Estate Planning FAQ's
Estate planning is the accumulation, the preservation, and the distribution of your assets during your life and after you are gone. Estate planning helps to ensure that your assets are managed properly, by someone of your own choosing, in the event you become incapacitated or die. It is the use of specifically selected legal documents to ensure that during life and after death your assets go to whom you want, when you want, the way you want, while you are living and when you die. We offer personalized estate planning in Arizona and Utah.
An estate plan is the selection of certain legal documents, based upon your goals and needs, which allows you, or someone you select, to care for you and your property while you are living, if you become incapacitated, or upon your passing. There is an estate plan already established for each of us — it is either the one we have created for ourselves or the one the federal and state government has created for us.
Most of us spend a considerable amount of time and energy in our lives accumulating “things.” There comes a time when we need to preserve our personal and real property both for our enjoyment and for future generations. A solid, effective estate plan ensures that your hard-earned property will remain intact as it passes to your beneficiaries, instead of being siphoned off to government processes, creditors and predators.
If you die without a will or trust, the state determines who will be your ultimate heirs. This distribution plan can be found in the intestacy statues of each state.
Probate is the court procedure used to change title to assets from the name of an individual who has passed away into the name of the living beneficiaries. It is also where all creditors of a decedent file claims to collect their debts and where interested parties who have a complaint regarding the deceased can file their claim to your property. Even without a contest, probate can be costly and time-consuming. Probate is a public proceeding.
Probate can be avoided with careful planning. There are a number of different techniques for doing so which can be used alone or in combination.
Many people create a trust so that their assets avoid probate, to avoid a conservatorship court proceeding, and to hold assets in a protected “box” for the benefit of a surviving spouse or children. Assets held by the trustee in trust are not subject to probate and may be managed and distributed by the trustee or successor trustee on the incapacity or death of the trustor.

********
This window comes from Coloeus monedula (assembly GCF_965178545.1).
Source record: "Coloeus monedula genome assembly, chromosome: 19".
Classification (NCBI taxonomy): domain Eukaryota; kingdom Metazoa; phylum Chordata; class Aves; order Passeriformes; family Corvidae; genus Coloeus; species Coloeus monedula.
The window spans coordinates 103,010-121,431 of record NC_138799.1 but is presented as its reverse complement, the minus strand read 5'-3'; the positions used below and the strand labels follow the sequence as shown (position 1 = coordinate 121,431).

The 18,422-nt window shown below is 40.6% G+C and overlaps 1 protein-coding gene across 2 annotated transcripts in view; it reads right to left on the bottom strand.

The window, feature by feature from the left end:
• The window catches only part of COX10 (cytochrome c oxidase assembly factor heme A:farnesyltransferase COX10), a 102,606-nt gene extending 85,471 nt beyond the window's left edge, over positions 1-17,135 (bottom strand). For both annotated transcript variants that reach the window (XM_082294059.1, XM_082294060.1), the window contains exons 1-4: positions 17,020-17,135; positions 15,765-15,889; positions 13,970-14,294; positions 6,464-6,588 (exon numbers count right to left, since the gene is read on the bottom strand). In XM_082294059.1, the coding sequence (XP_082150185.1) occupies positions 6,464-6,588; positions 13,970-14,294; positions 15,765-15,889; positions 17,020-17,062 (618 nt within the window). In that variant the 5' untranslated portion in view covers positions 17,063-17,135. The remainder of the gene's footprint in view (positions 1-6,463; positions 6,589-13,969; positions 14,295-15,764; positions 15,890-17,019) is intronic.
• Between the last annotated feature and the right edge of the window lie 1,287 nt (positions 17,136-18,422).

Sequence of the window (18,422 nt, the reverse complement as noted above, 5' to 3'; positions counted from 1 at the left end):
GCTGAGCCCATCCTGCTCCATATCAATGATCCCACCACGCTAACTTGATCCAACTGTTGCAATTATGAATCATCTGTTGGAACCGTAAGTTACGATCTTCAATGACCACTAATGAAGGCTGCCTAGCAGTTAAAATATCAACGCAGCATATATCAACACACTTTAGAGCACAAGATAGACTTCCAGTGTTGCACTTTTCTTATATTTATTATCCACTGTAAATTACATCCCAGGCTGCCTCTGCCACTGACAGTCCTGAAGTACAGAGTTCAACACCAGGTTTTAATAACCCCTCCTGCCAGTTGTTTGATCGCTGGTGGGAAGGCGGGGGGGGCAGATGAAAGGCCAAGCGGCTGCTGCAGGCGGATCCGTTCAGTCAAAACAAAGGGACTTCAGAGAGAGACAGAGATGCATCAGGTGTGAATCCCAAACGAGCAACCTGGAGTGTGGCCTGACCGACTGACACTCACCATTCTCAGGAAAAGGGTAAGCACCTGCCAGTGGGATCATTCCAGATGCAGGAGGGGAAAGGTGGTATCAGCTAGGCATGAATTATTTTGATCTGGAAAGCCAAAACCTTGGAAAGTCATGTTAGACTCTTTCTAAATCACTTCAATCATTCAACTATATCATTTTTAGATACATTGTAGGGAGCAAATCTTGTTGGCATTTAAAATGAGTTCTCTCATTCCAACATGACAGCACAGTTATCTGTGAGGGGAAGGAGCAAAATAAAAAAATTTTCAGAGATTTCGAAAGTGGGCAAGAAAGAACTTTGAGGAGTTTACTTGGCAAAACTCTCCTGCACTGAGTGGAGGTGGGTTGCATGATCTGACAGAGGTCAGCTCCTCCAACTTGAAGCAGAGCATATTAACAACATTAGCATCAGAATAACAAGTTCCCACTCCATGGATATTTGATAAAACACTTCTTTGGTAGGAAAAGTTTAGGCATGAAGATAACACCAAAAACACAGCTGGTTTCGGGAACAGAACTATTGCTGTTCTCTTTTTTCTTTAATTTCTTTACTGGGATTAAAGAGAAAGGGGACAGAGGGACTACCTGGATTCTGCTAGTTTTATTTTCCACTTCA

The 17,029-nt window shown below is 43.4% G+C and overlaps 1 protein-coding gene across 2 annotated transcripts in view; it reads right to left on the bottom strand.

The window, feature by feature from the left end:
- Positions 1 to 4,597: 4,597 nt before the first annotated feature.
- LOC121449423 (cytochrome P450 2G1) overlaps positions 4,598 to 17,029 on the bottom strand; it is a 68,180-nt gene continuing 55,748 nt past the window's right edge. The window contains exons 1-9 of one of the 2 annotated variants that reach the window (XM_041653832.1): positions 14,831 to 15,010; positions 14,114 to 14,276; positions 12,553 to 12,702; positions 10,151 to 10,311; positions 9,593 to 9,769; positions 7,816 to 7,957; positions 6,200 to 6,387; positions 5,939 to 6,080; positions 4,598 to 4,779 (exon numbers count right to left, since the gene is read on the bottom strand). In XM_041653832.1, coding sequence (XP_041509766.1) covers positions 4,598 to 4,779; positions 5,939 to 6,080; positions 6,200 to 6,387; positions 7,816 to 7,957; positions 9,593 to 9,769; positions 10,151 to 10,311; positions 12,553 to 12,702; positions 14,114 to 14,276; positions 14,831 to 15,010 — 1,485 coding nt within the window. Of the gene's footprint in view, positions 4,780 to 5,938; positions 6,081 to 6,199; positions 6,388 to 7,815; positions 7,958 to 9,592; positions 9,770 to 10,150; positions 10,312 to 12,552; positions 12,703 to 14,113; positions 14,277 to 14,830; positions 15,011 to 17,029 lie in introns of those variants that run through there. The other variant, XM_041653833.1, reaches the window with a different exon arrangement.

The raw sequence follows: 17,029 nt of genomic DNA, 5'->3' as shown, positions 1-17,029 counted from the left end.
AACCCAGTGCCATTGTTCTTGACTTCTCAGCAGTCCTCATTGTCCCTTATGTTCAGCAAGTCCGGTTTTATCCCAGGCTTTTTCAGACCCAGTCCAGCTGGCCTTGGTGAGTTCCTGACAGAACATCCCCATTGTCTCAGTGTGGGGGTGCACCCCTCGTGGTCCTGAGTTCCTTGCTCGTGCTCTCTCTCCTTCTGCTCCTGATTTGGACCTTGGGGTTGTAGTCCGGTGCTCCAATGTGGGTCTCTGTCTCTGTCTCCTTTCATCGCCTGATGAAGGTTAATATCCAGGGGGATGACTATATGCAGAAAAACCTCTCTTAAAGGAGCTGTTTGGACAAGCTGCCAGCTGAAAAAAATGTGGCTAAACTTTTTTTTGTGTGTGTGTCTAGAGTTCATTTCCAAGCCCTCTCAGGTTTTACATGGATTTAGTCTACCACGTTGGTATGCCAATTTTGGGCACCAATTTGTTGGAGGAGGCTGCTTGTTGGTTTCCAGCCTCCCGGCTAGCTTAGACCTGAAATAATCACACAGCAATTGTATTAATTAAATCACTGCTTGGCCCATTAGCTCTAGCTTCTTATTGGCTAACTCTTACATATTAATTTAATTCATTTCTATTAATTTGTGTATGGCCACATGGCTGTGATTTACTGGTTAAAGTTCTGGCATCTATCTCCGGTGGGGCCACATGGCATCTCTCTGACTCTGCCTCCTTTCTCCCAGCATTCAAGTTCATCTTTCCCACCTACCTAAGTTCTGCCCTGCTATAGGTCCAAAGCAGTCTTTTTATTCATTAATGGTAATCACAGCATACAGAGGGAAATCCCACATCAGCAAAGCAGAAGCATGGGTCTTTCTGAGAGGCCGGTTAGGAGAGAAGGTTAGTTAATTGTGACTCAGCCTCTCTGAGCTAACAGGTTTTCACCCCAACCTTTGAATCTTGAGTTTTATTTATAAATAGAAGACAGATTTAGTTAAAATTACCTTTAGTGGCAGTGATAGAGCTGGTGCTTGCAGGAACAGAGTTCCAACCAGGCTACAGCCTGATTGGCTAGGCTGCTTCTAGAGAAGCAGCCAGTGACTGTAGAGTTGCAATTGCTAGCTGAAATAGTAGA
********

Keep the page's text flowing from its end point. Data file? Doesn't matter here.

Not only does a Revocable Living Trust provide for the disposition of your property (like a Will), but it also offers the following benefits:
(1) Provides for the immediate transfer of assets after death (if desired) or can provide for possible asset protection for those you love by keeping your assets in trust for the benefit of loved ones;
(2) Allows for a smooth transition of management upon incapacity or death;
(3) Avoids the expense and hassle of probate proceedings;
(4) Allows for continued control over assets after death or incapacity;
(5) Provides security to you and your loved ones;
(6) Offers flexibility.
YES. In fact, most or all real estate should be transferred into your Living Trust. Otherwise, upon your death, depending on how you hold the title, there will be a death probate in every state in which you hold real property. When your real property is owned by your Living Trust, there is no probate anywhere.
A Pour Over Will is used first to name a guardian for minor children. Second, it protects against intestacy in the event any assets have not been transferred into the trust at the death of the Trustor/Owner. Its function is to “pour” any assets left out of the trust into it so they are ultimately distributed according to the terms of the trust.
NO. A Living Trust can help anyone protect his or her family from unnecessary probate fees, attorney’s fees, court costs and federal estate taxes. In fact, if your estate is $100,000 or greater including the equity in your home and insurance death benefits, you’ll find that a Living Trust offers substantial benefits for you and your family.
Unfortunately, you would be subject to “living probate,” also known as a conservatorship or guardianship proceeding. If you become mentally disabled before you die, the probate court will appoint someone to take control of your assets and personal affairs. These “court-appointed agents” must file a strict accounting of your finances with the court. The process is often expensive, time-consuming and humiliating.
There are a lot of misconceptions regarding the value of a “durable power of attorney. First, a durable power of attorney cannot be used after the death of the maker (the principal) of the power of attorney. Second, the institution does not have to accept the power of attorney. For example if a durable power of attorney is several years old, a bank will sometimes not accept it as valid. A durable power of attorney is important but was never meant to replace a Living Trust.